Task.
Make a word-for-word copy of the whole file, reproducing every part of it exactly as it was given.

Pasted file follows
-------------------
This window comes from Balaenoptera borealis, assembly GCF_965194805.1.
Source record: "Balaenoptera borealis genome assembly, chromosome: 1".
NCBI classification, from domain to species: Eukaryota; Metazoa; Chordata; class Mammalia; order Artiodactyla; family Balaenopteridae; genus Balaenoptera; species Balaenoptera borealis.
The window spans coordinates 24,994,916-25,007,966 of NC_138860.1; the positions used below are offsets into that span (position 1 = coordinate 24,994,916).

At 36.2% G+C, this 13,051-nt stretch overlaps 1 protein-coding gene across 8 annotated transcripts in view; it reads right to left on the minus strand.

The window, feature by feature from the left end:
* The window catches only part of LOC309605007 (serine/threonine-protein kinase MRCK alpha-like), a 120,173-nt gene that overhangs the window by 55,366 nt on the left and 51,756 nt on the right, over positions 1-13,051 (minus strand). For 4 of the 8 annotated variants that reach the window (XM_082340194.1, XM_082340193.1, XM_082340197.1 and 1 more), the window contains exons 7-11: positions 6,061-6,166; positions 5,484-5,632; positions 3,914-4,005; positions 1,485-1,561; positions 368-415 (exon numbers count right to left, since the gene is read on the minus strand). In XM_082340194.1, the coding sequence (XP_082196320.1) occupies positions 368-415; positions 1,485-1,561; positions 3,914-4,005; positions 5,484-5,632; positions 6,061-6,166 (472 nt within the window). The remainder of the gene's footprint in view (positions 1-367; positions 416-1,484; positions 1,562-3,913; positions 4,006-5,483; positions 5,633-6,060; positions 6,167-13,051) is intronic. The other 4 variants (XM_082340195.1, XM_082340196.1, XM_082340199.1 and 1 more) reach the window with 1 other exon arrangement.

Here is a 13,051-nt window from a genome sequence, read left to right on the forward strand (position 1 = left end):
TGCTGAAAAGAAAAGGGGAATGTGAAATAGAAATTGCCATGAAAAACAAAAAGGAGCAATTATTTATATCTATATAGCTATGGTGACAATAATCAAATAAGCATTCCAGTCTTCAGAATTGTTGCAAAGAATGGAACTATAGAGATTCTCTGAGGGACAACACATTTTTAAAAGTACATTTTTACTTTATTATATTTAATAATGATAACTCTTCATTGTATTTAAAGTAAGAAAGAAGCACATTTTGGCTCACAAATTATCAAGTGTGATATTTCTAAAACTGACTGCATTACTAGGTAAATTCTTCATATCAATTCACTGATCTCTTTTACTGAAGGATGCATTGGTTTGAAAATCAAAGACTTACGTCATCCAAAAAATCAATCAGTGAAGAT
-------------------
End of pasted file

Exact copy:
This window comes from Balaenoptera borealis, assembly GCF_965194805.1.
Source record: "Balaenoptera borealis genome assembly, chromosome: 1".
NCBI classification, from domain to species: Eukaryota; Metazoa; Chordata; class Mammalia; order Artiodactyla; family Balaenopteridae; genus Balaenoptera; species Balaenoptera borealis.
The window spans coordinates 24,994,916-25,007,966 of NC_138860.1; the positions used below are offsets into that span (position 1 = coordinate 24,994,916).

At 36.2% G+C, this 13,051-nt stretch overlaps 1 protein-coding gene across 8 annotated transcripts in view; it reads right to left on the minus strand.

The window, feature by feature from the left end:
* The window catches only part of LOC309605007 (serine/threonine-protein kinase MRCK alpha-like), a 120,173-nt gene that overhangs the window by 55,366 nt on the left and 51,756 nt on the right, over positions 1-13,051 (minus strand). For 4 of the 8 annotated variants that reach the window (XM_082340194.1, XM_082340193.1, XM_082340197.1 and 1 more), the window contains exons 7-11: positions 6,061-6,166; positions 5,484-5,632; positions 3,914-4,005; positions 1,485-1,561; positions 368-415 (exon numbers count right to left, since the gene is read on the minus strand). In XM_082340194.1, the coding sequence (XP_082196320.1) occupies positions 368-415; positions 1,485-1,561; positions 3,914-4,005; positions 5,484-5,632; positions 6,061-6,166 (472 nt within the window). The remainder of the gene's footprint in view (positions 1-367; positions 416-1,484; positions 1,562-3,913; positions 4,006-5,483; positions 5,633-6,060; positions 6,167-13,051) is intronic. The other 4 variants (XM_082340195.1, XM_082340196.1, XM_082340199.1 and 1 more) reach the window with 1 other exon arrangement.

Here is a 13,051-nt window from a genome sequence, read left to right on the forward strand (position 1 = left end):
TGCTGAAAAGAAAAGGGGAATGTGAAATAGAAATTGCCATGAAAAACAAAAAGGAGCAATTATTTATATCTATATAGCTATGGTGACAATAATCAAATAAGCATTCCAGTCTTCAGAATTGTTGCAAAGAATGGAACTATAGAGATTCTCTGAGGGACAACACATTTTTAAAAGTACATTTTTACTTTATTATATTTAATAATGATAACTCTTCATTGTATTTAAAGTAAGAAAGAAGCACATTTTGGCTCACAAATTATCAAGTGTGATATTTCTAAAACTGACTGCATTACTAGGTAAATTCTTCATATCAATTCACTGATCTCTTTTACTGAAGGATGCATTGGTTTGAAAATCAAAGACTTACGTCATCCAAAAAATCAATCAGTGAAGAT